#2 Practice Tai Chi

Think of Tai Chi as a form of moving meditation.

While it is a traditional Chinese martial art, it is a solo practice that does not (typically) involve contact or partner work. It is also a very slow and gentle practice that allows the practitioner to focus on breath and healthy movement.

Of course you can find a local Tai Chi class, but there are also plenty of YouTube videos that allow you to practice at home.

Unless you’re an expert, start with what’s called the Yang style short form which is features 24 different movements rather than the traditional 108 long form.

To dive in deeper, take a look at the 10 Benefits of Tai Chi .

#3 Practice Yoga

Yoga, too, is a centuries old practice.

It also comes in many styles, some more rigorous than others. What they all tend to have in common, though, is a calming and focusing of the mind through breath and healthy movement.

Like Tai Chi, you can certainly find a yoga studio near your home or work, but you can also find a multitude of videos that will enable you to practice at home.

The more rigorous among you may want to look into Bikram or Hot Yoga classes, which can be a very full bodied workout. For a more gentle approach you may prefer Hatha or a restorative “yin” style yoga.

But like any mindful meditation practice you will naturally see benefits physically, but also emotionally and spiritually. Dig deeper and learn What Yoga Can Teach Us About Productivity .

You’re Never Too Busy to Meditate

We all feel the pinch in our busy weeks of trying to find the time to add one more thing.

It’s clear from what we’ve learned that the benefits of adding a mindful meditation practice into our lives can be an amazingly transformational experience!

But how do we fit it into our busy and ever-increasing schedules?

Like anything else it has to be simple and it has to be something that doesn’t feel like we’re sacrificing.

We also need to be willing to fake it until we make it. In other words, like any new practice it may feel unnatural at first and it can take anywhere from 21-28 days (or longer) to form a new habit.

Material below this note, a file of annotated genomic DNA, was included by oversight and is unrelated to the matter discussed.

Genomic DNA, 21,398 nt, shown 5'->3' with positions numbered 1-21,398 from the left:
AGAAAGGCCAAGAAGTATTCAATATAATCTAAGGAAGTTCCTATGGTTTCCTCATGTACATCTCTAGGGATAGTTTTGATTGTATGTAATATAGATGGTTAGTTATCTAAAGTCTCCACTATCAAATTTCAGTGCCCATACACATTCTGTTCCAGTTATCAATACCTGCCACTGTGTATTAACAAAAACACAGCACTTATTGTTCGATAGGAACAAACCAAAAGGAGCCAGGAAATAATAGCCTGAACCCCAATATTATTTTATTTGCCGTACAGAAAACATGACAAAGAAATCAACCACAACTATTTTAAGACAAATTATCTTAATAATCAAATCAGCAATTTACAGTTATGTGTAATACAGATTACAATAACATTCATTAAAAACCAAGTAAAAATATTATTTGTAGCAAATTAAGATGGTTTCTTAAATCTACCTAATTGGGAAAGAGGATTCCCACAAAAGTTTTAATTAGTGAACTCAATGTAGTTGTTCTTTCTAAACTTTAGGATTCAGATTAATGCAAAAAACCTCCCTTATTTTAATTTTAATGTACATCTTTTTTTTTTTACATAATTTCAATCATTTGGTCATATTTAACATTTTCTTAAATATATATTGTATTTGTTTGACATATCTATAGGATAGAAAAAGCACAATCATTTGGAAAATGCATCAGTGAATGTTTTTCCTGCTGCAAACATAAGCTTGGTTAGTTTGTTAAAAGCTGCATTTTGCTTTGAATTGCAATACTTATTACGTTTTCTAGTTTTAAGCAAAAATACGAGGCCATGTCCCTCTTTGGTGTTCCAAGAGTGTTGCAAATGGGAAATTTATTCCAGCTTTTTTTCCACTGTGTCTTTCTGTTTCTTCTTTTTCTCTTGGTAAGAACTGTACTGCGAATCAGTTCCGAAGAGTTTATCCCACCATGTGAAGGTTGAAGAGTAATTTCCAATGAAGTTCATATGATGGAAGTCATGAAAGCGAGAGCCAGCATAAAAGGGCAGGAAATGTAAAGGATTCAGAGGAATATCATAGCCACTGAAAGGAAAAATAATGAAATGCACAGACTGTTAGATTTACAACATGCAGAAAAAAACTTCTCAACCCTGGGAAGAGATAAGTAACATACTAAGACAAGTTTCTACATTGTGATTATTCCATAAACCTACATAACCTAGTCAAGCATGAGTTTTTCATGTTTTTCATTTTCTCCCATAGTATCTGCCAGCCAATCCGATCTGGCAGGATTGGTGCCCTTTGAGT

So be patient and stick with it.

Once you’re past the initial stages and the new habit is formed, mindful meditation will naturally and seamlessly become part of your new everyday routine. Here’s how to begin:

  1. Set a clear parenting goal or intention (to be more patient, to be more loving, to be more calm, etc.)
  2. Make your goals 1-3 things (remember we’re keeping this simple!)
  3. Write down your goals somewhere (the fridge is a great place)
  4. Start by dedicating just 5 minutes each morning to meditation (use whatever method you prefer; seated meditation, Tai Chi, yoga, etc)
  5. Push through on those mornings when you don’t want to do it (we all have those mornings)
  6. No matter which practice, focus on your breath and emptying the mind
  7. Close your eyes (to minimize distractions)
  8. Be kind to yourself (when you get distracted)
  9. With every breath try and release more tension in your body

As you start to get the new habit ingrained, you’ll start to see the tangible benefits of mindful meditation. Then you can begin to devote more time to it.

Just a few minutes a day really can make a big difference!

If you can meditate with your kids, then it becomes a family tradition and you all grow stronger together!

Become a Model Parent with Meditation

Meditation reduces stress and anxiety while bringing a greater sense of calm and patience to both you and your child. You will see amazing benefits from starting a mindful meditation practice.

In truth, adopting a mindful approach to life can not only improve your parenting style, but can bring about a positive change to all aspects of your life. So, don’t delay, begin practicing mindfulness meditation today and reap the incredible benefits for both you and your children.